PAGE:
As a potential indicator of equity in research partnerships, we conducted a bibliometric analysis of author affiliations and author order in publications about sub-Saharan Africa published in the journal Sexually Transmitted Diseases.
We identified articles in the journal Sexually Transmitted Diseases that were about sub-Saharan Africa and published from 2011 to 2020. Medical Subject Heading terms in PubMed were used to identity articles about sub-Saharan Africa. Authors with at least 1 affiliation in sub-Saharan Africa were characterized as sub-Saharan Africa–affiliated authors.
Of the 1439 articles that were published in Sexually Transmitted Diseases from 2011 to 2020, 148 (10%) had a Medical Subject Heading term for a sub-Saharan African country. Of the 604 authors of these 148 articles, 53 (36%) of the first authors, 493 (53%) of the middle authors, and 58 (40%) of the last authors had a sub-Saharan African affiliation; 13 (8.8%) of the articles had no authors with a sub-Saharan African affiliation. The proportions of sub-Saharan African–affiliated authors in first and last authorship positions did not change significantly from 2011–2015 (77 articles) to 2016–2020 (71 articles).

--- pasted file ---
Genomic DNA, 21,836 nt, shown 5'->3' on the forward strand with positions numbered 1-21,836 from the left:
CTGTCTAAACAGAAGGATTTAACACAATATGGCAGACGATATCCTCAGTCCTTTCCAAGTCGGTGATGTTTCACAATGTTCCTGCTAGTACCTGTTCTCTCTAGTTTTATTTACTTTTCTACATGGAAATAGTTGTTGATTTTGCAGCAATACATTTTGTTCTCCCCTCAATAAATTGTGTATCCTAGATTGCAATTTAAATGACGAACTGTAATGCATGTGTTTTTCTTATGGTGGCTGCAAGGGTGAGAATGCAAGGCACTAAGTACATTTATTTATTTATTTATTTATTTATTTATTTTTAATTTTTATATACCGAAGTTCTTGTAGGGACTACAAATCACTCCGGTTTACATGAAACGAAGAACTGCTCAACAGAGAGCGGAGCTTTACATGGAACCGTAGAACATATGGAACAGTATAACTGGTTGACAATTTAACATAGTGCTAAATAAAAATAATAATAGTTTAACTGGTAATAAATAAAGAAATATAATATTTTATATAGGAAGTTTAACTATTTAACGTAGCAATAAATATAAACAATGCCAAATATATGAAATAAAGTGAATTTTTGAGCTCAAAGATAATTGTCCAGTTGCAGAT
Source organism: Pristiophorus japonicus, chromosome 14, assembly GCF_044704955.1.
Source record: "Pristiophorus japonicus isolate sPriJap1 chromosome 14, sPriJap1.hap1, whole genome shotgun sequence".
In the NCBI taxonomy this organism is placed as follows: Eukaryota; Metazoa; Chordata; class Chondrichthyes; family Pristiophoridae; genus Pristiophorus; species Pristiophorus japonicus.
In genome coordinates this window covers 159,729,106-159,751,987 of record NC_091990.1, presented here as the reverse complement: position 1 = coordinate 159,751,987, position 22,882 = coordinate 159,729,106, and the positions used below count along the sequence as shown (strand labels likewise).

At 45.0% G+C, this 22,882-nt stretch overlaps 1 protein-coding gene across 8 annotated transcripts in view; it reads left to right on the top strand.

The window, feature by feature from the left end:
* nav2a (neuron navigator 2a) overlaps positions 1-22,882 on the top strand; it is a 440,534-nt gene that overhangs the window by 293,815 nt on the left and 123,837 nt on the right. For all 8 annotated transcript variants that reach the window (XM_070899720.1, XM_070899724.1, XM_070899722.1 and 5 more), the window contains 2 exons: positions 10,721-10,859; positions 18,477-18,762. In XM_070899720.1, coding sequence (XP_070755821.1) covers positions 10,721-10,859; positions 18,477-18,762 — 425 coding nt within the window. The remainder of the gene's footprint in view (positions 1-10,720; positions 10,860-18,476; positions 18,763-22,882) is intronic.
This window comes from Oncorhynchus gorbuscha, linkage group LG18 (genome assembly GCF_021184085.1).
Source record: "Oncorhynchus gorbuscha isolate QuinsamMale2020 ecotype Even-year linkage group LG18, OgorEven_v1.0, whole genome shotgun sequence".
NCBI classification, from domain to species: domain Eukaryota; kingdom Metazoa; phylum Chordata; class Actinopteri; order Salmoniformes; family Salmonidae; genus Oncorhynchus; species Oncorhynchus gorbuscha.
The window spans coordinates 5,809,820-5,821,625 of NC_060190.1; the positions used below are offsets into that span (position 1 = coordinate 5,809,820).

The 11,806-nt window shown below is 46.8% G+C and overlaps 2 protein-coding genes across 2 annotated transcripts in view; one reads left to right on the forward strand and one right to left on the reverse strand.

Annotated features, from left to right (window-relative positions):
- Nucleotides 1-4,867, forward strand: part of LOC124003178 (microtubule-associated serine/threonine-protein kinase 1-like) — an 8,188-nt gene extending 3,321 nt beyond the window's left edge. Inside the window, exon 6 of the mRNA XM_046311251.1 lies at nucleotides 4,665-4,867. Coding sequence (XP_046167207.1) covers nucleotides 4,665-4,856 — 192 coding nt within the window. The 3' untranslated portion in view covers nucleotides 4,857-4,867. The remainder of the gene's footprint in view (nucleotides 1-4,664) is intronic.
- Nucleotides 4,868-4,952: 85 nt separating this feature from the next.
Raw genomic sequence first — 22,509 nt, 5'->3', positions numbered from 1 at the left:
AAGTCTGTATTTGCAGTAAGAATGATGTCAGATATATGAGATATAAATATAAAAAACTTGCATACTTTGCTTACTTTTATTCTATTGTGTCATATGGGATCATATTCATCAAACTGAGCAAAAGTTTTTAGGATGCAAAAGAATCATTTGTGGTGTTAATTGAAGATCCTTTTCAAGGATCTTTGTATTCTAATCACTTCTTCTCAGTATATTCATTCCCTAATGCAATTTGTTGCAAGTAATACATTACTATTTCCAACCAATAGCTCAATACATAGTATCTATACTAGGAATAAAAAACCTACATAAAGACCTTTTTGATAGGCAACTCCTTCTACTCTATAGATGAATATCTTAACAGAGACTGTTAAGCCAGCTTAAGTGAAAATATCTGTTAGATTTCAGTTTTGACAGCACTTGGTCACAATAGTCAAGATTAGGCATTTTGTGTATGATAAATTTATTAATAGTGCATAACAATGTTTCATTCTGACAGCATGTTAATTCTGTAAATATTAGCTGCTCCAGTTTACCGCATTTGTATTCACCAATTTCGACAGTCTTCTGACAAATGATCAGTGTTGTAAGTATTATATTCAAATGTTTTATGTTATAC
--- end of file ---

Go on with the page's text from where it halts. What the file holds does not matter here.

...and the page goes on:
The underrepresentation of Africans in first and last authorship positions suggests power imbalances in global scientific partnerships. Funders, researchers, editors, publishers, and grant and manuscript reviewers each have roles in promoting equity in global health research. This study may serve as an example for journals to establish benchmarks and monitor progress toward a more equitable research environment.